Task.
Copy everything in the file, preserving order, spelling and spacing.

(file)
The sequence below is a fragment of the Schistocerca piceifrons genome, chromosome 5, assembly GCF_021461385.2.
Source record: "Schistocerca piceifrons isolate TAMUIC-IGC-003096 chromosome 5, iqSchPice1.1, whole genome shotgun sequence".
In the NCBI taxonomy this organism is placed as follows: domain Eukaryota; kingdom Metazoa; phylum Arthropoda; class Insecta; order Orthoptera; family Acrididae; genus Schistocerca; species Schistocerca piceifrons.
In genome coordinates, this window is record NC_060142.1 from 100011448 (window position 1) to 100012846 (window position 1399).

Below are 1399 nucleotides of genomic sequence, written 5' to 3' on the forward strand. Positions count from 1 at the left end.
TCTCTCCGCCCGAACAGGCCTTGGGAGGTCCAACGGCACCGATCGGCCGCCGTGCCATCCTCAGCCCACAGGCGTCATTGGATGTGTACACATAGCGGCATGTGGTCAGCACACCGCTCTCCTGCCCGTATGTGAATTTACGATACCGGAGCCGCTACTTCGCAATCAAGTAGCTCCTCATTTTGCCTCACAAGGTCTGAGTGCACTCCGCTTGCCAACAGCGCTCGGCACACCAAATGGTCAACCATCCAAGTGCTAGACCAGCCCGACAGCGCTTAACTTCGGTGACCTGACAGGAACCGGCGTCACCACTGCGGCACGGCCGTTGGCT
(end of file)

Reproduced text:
The sequence below is a fragment of the Schistocerca piceifrons genome, chromosome 5, assembly GCF_021461385.2.
Source record: "Schistocerca piceifrons isolate TAMUIC-IGC-003096 chromosome 5, iqSchPice1.1, whole genome shotgun sequence".
In the NCBI taxonomy this organism is placed as follows: domain Eukaryota; kingdom Metazoa; phylum Arthropoda; class Insecta; order Orthoptera; family Acrididae; genus Schistocerca; species Schistocerca piceifrons.
In genome coordinates, this window is record NC_060142.1 from 100011448 (window position 1) to 100012846 (window position 1399).

Below are 1399 nucleotides of genomic sequence, written 5' to 3' on the forward strand. Positions count from 1 at the left end.
TCTCTCCGCCCGAACAGGCCTTGGGAGGTCCAACGGCACCGATCGGCCGCCGTGCCATCCTCAGCCCACAGGCGTCATTGGATGTGTACACATAGCGGCATGTGGTCAGCACACCGCTCTCCTGCCCGTATGTGAATTTACGATACCGGAGCCGCTACTTCGCAATCAAGTAGCTCCTCATTTTGCCTCACAAGGTCTGAGTGCACTCCGCTTGCCAACAGCGCTCGGCACACCAAATGGTCAACCATCCAAGTGCTAGACCAGCCCGACAGCGCTTAACTTCGGTGACCTGACAGGAACCGGCGTCACCACTGCGGCACGGCCGTTGGCT